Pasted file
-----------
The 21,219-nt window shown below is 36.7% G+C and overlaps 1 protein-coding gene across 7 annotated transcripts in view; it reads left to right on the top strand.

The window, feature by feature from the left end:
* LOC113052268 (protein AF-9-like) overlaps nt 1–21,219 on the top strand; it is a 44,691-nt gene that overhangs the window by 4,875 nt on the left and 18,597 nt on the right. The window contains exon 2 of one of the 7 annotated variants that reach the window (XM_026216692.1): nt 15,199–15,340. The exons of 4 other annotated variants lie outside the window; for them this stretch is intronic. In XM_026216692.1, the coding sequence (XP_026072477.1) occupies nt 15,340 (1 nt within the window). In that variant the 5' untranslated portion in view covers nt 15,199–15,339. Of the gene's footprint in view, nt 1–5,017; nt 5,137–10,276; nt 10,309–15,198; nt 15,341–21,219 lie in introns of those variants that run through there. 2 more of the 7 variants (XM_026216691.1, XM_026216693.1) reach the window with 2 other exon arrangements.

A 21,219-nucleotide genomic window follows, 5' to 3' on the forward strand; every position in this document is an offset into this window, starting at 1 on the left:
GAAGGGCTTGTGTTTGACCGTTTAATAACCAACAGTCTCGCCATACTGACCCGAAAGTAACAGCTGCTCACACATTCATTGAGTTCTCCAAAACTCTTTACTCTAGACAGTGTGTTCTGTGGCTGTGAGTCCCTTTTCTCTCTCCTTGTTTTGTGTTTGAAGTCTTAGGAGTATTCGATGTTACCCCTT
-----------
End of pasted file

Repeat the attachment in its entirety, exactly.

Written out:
The 21,219-nt window shown below is 36.7% G+C and overlaps 1 protein-coding gene across 7 annotated transcripts in view; it reads left to right on the top strand.

The window, feature by feature from the left end:
* LOC113052268 (protein AF-9-like) overlaps nt 1–21,219 on the top strand; it is a 44,691-nt gene that overhangs the window by 4,875 nt on the left and 18,597 nt on the right. The window contains exon 2 of one of the 7 annotated variants that reach the window (XM_026216692.1): nt 15,199–15,340. The exons of 4 other annotated variants lie outside the window; for them this stretch is intronic. In XM_026216692.1, the coding sequence (XP_026072477.1) occupies nt 15,340 (1 nt within the window). In that variant the 5' untranslated portion in view covers nt 15,199–15,339. Of the gene's footprint in view, nt 1–5,017; nt 5,137–10,276; nt 10,309–15,198; nt 15,341–21,219 lie in introns of those variants that run through there. 2 more of the 7 variants (XM_026216691.1, XM_026216693.1) reach the window with 2 other exon arrangements.

A 21,219-nucleotide genomic window follows, 5' to 3' on the forward strand; every position in this document is an offset into this window, starting at 1 on the left:
GAAGGGCTTGTGTTTGACCGTTTAATAACCAACAGTCTCGCCATACTGACCCGAAAGTAACAGCTGCTCACACATTCATTGAGTTCTCCAAAACTCTTTACTCTAGACAGTGTGTTCTGTGGCTGTGAGTCCCTTTTCTCTCTCCTTGTTTTGTGTTTGAAGTCTTAGGAGTATTCGATGTTACCCCTT